Speaking of government-sponsored programs, what about the "if you just give people handouts, they won't be motivated to work" argument? I would argue something entirely different. When someone doesn't need to worry on a routine basis about their most basic needs being met -- housing, food, health care -- they are much more likely to seek out work that is not only sustainable financially but also meaningful both personally and contributive to society in some way.

The ugly stereotype of the "welfare queen" may have originated in the late 1970s,[4] but its roots reach back to slavery. This belief is a socially acceptable way of keeping the poor in their place. It also conveniently leaves out the fact that those who achieve middle, upper-middle, or wealthy status had plenty of handouts, packaged in the form of family connections, benefit of the doubt, "I'll put in a word for you with Roger," financial literacy, food security, academic support, retirement and college savings accounts (or any savings, for that matter), and myriad other resources that facilitate upward mobility in this country.

The familiar adages such as "but they worked hard for their money" or "but they earned their wealth" is one of the most stubborn and pervasive of American myths. No one is saying folks didn't work hard. But consider this staggering figure from the Pew Research Center: "The typical white American family has roughly 10 times as much wealth as the typical African American and the typical Latino family."[5] If hard work were the key, this wouldn't be the case. And yet this myth remains widespread. A particularly egregious example arose recently in Wisconsin, when a wealthy school district opted out of a federal free-lunch program, citing concerns it would “spoil” schoolchildren.[6]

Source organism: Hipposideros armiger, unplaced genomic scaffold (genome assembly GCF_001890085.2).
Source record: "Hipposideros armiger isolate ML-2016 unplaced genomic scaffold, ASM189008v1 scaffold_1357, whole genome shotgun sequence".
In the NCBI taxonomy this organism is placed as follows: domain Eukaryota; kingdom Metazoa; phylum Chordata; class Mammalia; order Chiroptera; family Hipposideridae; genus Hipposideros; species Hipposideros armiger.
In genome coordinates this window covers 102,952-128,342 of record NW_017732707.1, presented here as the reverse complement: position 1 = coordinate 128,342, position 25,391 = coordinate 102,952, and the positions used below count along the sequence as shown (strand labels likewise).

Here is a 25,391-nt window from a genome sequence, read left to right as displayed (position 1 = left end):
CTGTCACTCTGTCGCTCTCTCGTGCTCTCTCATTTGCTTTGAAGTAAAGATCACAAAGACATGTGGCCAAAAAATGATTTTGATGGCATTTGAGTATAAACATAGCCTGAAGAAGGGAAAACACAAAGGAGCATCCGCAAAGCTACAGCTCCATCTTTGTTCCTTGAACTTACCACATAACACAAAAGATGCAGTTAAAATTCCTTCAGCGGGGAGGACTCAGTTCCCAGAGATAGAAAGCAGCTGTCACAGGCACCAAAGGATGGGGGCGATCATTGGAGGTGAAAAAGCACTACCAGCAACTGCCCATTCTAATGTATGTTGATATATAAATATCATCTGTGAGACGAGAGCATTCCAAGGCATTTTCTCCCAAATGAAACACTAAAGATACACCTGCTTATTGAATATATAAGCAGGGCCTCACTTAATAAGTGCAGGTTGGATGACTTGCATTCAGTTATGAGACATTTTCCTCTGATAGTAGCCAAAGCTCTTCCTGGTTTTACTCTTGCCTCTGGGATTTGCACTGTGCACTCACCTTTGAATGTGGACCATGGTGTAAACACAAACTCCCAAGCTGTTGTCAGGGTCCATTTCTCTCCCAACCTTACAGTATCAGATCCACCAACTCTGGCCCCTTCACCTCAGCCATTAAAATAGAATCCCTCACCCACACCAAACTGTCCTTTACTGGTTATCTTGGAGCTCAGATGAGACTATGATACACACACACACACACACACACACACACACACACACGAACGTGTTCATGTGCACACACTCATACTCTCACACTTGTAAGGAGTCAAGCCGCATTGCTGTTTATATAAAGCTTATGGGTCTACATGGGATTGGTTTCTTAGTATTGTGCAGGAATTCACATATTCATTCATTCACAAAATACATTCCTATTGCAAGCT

From the GI Bill to redlining and environmental racism, the U.S. has a long and consistent record of paving the way for the "haves" to have more and the "have nots" to stay in a purgatory of intergenerational poverty. This isn't to say some people don't break out of it; what's critical is to distinguish between individual stories and unchanging systemic patterns. America loves the exceptional and often uses "success" stories as a way of punting, rather than squarely facing the facts of our nation's disgraceful, and I would argue immoral, inequities. This is but one example of where class and race intersect; neither can be fully considered without the other.

The idea that one can uphold socially "liberal" values while remaining financially conservative just doesn't hold water. As articulated by the Berkeley Economic Review, "Social issues are inherently economic. It is willfully ignorant to believe that the government can be removed from intervention in the market and to trust the market to uphold equality on its own—one of the focal points of fiscal conservatism—when the government intervened in the economic system to uphold inequality in the first place." [7]

Coming back to our common ground, Judaism and Episcopalianism (along with many other Christian denominations, not to mention other faith traditions) both have long-standing traditions of fighting for greater social and economic equality and equity. Our personal compassion, as informed and guided by our faith, matters a great deal, but we are missing the mark if we don't apply it more broadly to challenge the very systems that continue to justify and uphold oppressive beliefs and policies alike.

Andy Horowitz, reflecting on how to make life sustainable in Louisiana – and anywhere else for that matter in this era – reflects: “we’re told to be resilient, which usually means that we should attempt to find individual solutions to our structural problems.”[8] My thoughts move quickly from here to the concept and commandment of tzedakah: often translated as “charity,” it’s important to note the word’s roots in justice, tzedek.

If we truly want to create a more just society, if we truly want to eradicate childhood hunger and cycles of poverty, if we truly care about racial justice, and if we truly want to raise kids who challenge the false equivalency between wealth and worth, we must dig deep into the long-held and in some cases stubborn beliefs and behaviors that keep the chasm in place. This means dismantling the story that any of us is “self-made” rather than putting the onus on those with the least power to make the most changes. It’s hard and necessary work, and Labor Day is a perfect time to renew our commitment to creating and bolstering systems that emphasize collective care over defending billionaires.